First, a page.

In two other posts, I explored some of these ideas in the context of hierarchy — here (“A Spiral Model of Change” and here (“The Side Effects of Hierarchy and Other Perils”). But those are both just a warm-up act for co-design as an emerging and essential part of leading.

Why? Because not so well hidden within this very simple idea is a rather profound cultural shift: from critiquing individual performance and making judgments to asking and engaging in a question, “What good thing could we create together?” That may not sound like much at first, but perhaps, asked well, asked sincerely, can change the whole game. Suddenly, that work to co-design a new work system can also lead us to an entirely different kind of conversation — about consciously co-designing our relationships with each other. As friends might, as lovers might (referencing Blair’s own work), by talking about it, by building a vision, and leading each other toward it with an equality that transcends all roles. Approval-based power relationships pretty much suck in terms of creativity — and they can be quite lonely and unforgiving, silent and even abusive while keeping the relationship itself undiscussable. We wouldn’t stand for that in a marriage. Why would we give our lives over to it so completely at work?

Workplaces are likely to always have some hierarchical elements, some framework for approvals and permissions, but part of what the world demands now from us in millions of ways (and within a relatively short time-frame) is to not just live out unconscious collective karma, but to actually step forth and be part of leading — to co-lead. And to do so with all we’ve got, with the best of what our hearts and minds offer. Take that thought to any level you like, from building a better billing system, to health-care reform, to healing the planet, to ending war in the Middle East. It’s the only idea that works, that can work, in oh so many ways.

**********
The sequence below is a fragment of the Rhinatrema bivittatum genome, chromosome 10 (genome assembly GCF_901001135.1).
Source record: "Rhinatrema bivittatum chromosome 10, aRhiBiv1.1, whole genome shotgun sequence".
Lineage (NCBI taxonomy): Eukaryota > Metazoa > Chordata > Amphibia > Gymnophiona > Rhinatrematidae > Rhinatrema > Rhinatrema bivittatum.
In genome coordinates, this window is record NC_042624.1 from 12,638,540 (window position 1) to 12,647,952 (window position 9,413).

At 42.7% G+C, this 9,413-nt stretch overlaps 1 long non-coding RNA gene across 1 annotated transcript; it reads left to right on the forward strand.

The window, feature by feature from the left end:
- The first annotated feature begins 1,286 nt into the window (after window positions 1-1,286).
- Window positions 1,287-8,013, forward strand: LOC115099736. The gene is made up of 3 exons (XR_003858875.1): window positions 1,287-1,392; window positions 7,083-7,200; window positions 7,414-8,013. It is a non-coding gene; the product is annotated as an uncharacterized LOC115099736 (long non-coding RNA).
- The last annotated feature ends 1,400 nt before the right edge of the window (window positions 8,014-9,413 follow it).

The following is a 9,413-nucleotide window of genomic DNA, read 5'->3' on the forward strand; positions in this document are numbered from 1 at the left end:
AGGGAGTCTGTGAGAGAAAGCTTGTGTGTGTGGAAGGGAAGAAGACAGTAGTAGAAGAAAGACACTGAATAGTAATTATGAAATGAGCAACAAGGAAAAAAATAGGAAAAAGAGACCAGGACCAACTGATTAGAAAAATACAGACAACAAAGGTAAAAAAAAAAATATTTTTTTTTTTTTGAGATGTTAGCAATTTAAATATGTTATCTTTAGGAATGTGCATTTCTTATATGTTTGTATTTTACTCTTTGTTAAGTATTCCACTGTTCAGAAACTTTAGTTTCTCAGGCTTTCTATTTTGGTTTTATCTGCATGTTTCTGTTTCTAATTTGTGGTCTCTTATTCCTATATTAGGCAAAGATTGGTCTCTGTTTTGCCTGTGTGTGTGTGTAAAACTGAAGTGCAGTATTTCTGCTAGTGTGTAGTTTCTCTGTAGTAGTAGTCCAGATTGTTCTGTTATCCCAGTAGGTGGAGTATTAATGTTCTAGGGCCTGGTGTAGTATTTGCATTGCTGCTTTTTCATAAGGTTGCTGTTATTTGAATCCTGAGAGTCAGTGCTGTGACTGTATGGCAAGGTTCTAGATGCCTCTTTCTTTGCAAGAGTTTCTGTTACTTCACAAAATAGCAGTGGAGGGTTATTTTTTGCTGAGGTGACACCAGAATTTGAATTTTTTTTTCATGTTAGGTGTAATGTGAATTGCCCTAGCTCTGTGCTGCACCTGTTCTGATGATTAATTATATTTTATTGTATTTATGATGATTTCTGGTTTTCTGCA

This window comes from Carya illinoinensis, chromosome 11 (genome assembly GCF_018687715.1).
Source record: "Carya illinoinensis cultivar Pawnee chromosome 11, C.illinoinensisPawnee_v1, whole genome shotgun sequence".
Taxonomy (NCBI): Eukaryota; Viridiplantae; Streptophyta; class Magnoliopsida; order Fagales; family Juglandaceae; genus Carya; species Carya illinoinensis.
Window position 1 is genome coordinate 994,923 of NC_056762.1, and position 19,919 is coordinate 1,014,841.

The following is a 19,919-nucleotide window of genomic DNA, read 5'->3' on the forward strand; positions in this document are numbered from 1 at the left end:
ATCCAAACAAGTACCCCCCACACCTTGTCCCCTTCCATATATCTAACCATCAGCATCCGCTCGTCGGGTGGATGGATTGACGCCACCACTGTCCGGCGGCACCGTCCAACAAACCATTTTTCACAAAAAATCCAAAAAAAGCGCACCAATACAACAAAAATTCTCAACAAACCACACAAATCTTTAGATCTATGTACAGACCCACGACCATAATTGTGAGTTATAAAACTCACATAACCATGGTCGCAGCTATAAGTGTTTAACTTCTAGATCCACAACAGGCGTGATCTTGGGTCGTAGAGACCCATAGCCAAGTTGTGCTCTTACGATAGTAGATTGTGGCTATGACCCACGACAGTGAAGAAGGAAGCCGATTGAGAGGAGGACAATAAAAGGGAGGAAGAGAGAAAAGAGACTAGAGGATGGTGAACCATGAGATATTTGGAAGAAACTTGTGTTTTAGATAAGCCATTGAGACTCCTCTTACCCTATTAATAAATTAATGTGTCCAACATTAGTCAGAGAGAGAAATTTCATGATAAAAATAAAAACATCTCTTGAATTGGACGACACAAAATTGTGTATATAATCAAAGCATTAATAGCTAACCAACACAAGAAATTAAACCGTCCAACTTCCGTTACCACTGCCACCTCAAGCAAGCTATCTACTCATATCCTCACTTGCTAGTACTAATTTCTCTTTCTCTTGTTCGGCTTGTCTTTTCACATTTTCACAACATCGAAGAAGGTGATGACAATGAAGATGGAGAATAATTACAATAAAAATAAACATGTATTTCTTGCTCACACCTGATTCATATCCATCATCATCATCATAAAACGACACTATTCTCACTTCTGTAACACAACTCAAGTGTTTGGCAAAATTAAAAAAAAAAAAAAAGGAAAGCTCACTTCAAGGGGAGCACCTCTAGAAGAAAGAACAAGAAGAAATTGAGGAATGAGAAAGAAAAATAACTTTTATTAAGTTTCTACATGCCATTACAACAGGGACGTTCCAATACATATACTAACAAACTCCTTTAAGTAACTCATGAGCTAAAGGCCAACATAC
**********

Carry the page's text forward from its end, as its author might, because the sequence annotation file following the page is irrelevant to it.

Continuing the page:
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  • […] Co-design can be thought of as a simple but powerful process to alter the culture of an approval-based organization. In this, it is an emerging and essential  […]

  • […] Co-design can be thought of as a simple but powerful process to alter the culture of an approval-based organization.  […]

  • Thanks for this quite vision on co- design froma. Quite different perspective as we – partners in A European co-design project – take on it. Nevertheless your ideas certainly add on. And it very kuch contributes to making up my personal vision.
    As ro the process you mention: we also believe that users or people involved can alos be truly creative and develop, build themselves. So it is not just about asking one’s opinion, but also having them involved in elaborating their ideas.
    Have a wonderful day

  • Dear Ingrid~

    Thank you so much for commenting on this post. I took a look at your website and it is very impressive as a resource. I believe there are many of us who see the possibilities of co-design, and not at all from the standpoint of input, “asking one’s opinion,” but true collaboration.

    Thank you again!